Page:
Fifth Graders Unveil New Memorial at Historic Site in Arnolds Park
A few gravestones on the windy south shore of West Lake Okoboji remind visitors of a tragic chapter of Iowa history, when violence broke out between Native Americans and Euro-American settlers. By the end of the Spirit Lake Conflict, in 1857, a 13-year-old girl named Abbie Gardner had lost her entire family.
Today, we tend to think that the stories of that conflict, like those who died, have been laid to rest.
But when a school group visited the state-owned Abbie Gardner Sharp Cabin and gravesite in the spring of 2019, they were disappointed and concerned that some of the graves were unmarked, in an area defined only by a small fence. They told their teacher they wanted to place a memorial on the site and asked their teacher for help.
That teacher, Shayla Hunefeld, contacted me in May of 2019, and we began a year-long discussion about what should and could be done. Maybe it’s because I’m a dad, but I have to admit that I was touched. Here was a group of 5th grade students who wanted to make a difference in their community and who wanted to use one of our historic sites to do so. The more I thought about it, the more I wanted to help and the more I wanted these students to see how their hard work could make a difference.
Together, Hunefeld and I laid out a plan the students carried out over the following year. They researched the site’s history to confirm the identities of those interred in the grave. They drafted the text and design of a memorial marker to be placed at the site, with approval from the State Historical Society of Iowa. They even raised money for the marker and hired a local vendor for its manufacture and installation.
On a beautiful fall day earlier this month, Hunefeld and her students unveiled the marker during a ceremony with about 100 people. I had a chance to meet the students, and let me tell you: They are incredible young people — warm, witty, enthusiastic and smart. I told them that I hoped they could see the value of their hard work and determination.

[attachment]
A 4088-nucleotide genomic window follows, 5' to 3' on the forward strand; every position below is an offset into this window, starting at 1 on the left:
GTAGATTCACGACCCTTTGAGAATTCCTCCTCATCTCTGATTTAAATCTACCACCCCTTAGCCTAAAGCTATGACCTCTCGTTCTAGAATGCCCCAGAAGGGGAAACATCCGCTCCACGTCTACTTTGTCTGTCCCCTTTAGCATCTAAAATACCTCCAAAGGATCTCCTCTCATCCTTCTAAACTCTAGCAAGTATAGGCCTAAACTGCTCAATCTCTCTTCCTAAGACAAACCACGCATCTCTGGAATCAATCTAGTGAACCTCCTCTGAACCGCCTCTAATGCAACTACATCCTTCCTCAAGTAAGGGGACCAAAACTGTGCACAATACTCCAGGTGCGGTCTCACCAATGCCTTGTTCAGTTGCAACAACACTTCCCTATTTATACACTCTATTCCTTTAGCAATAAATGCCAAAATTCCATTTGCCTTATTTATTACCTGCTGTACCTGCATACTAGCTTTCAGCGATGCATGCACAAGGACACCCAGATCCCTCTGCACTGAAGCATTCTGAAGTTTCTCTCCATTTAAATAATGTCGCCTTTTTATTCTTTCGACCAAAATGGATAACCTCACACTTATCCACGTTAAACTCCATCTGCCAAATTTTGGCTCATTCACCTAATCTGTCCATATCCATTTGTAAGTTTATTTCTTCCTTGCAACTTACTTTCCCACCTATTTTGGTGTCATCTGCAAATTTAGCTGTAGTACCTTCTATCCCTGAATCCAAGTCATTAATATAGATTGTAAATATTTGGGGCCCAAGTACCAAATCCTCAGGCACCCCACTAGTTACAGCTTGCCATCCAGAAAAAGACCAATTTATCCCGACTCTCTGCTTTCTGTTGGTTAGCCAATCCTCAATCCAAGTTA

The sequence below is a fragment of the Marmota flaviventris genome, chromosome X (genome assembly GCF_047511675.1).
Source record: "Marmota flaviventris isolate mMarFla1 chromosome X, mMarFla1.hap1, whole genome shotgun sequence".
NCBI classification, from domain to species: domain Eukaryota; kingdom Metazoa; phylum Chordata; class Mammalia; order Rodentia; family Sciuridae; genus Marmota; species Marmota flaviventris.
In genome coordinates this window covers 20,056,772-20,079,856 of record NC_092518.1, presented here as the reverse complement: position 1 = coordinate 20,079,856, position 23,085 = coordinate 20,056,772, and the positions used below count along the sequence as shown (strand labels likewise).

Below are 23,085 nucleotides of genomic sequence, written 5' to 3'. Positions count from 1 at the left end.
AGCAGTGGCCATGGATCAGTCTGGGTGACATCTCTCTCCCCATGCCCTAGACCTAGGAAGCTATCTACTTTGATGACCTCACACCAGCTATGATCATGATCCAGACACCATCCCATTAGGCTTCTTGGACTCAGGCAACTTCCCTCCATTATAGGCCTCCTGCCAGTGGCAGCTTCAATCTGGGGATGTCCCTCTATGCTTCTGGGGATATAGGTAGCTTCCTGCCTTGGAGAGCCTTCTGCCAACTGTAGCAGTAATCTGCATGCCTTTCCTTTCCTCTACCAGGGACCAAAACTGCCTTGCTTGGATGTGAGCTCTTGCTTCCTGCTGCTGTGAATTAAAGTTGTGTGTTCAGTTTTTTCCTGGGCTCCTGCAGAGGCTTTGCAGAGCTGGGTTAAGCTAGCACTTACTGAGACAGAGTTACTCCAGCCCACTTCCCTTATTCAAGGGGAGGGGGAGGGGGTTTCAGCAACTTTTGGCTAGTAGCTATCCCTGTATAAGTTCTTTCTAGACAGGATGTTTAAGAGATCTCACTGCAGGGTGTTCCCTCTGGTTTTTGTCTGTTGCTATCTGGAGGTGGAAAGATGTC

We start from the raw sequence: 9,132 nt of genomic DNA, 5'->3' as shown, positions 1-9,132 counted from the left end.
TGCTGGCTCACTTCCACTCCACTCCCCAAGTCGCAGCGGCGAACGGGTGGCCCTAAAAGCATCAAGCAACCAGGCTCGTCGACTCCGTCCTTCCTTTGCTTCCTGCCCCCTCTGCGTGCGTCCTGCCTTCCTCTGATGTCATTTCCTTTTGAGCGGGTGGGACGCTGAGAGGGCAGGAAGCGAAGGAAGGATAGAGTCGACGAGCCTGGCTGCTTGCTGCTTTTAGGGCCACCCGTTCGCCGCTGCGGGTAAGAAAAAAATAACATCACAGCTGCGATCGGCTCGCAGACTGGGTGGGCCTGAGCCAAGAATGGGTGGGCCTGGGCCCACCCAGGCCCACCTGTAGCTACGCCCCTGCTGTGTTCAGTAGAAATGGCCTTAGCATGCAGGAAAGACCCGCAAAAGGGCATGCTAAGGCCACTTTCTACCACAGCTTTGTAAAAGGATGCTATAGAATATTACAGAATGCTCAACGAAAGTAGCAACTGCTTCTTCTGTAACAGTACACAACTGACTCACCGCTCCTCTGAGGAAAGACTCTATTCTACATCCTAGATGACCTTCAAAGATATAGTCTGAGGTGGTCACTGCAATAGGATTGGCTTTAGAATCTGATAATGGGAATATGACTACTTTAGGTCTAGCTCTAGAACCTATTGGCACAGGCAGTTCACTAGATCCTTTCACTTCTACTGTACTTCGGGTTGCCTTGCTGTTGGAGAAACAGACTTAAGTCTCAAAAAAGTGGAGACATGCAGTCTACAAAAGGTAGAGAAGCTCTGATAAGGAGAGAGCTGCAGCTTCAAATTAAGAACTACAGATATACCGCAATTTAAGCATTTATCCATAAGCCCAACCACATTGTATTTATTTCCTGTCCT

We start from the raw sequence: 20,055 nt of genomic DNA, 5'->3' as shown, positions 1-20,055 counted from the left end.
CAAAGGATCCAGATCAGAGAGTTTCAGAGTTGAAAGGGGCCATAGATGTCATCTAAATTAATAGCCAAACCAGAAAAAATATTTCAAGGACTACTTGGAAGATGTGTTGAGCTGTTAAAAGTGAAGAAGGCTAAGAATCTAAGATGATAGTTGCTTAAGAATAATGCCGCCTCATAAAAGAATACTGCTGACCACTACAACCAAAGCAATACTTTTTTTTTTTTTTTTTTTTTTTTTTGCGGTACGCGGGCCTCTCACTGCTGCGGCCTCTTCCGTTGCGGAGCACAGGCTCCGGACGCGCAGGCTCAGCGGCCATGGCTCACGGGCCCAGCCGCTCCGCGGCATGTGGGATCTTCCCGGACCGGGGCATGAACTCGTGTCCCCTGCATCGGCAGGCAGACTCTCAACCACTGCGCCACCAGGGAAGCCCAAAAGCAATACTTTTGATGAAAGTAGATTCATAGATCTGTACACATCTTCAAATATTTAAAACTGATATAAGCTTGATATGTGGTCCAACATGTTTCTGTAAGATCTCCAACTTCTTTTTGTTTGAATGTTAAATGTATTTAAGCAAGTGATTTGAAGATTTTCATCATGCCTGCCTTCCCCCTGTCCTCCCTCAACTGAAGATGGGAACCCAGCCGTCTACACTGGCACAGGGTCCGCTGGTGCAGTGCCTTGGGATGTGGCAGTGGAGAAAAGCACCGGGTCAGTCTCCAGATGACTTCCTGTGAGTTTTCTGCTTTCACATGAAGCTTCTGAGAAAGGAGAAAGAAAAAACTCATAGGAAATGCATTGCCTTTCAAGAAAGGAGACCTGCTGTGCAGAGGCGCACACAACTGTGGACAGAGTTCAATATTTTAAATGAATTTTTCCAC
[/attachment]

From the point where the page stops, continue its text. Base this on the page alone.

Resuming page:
We chatted for a bit and, before parting, I told them that there was one other lesson to learn: Sometimes grownups get it wrong. In my opinion, there always should have been a memorial to those interred in the group grave. Placing a memorial at the site was the right thing to do, but it took a group of intelligent and dedicated 5th graders to make it happen.
Their example inspires me, and I will carry it with me throughout my career.
— Michael Plummer manages the eight state-owned historic sites for the State Historical Society of Iowa
Other student history projects
Trish Bergren’s “cemetery kids” — middle and high school students — are part of the Nodaway Valley Historical Museum’s “Adopt a Grave” project. As curator of the museum, Bergren helps students preserve gravestones and research the people who are buried underneath. The students also clean, dig up and replace stones as necessary, and weed and clean out flowers in graveyards across the county.
Local students developed a series of videos called “Opening Doors to Lisbon History” with help from the Lisbon Historic Preservation Commission. The videos chronicle the history of Lisbon and its Hills Bank, United Methodist Church, Cedar Rapids History Center and public library. The library was built in 1875 and is the oldest existing building in the Lisbon Main Street Historic District, which was listed on the National Register of Historic Places in 2019.
National History Day
Every year, thousands of Iowa students participate in the National History Day in Iowa program, a year-long academic program that encourages middle and high school students to conduct historical research and present their findings through research papers, websites, performances, exhibits and documentaries. Participants compete at regional, state and national levels for scholarships and prizes.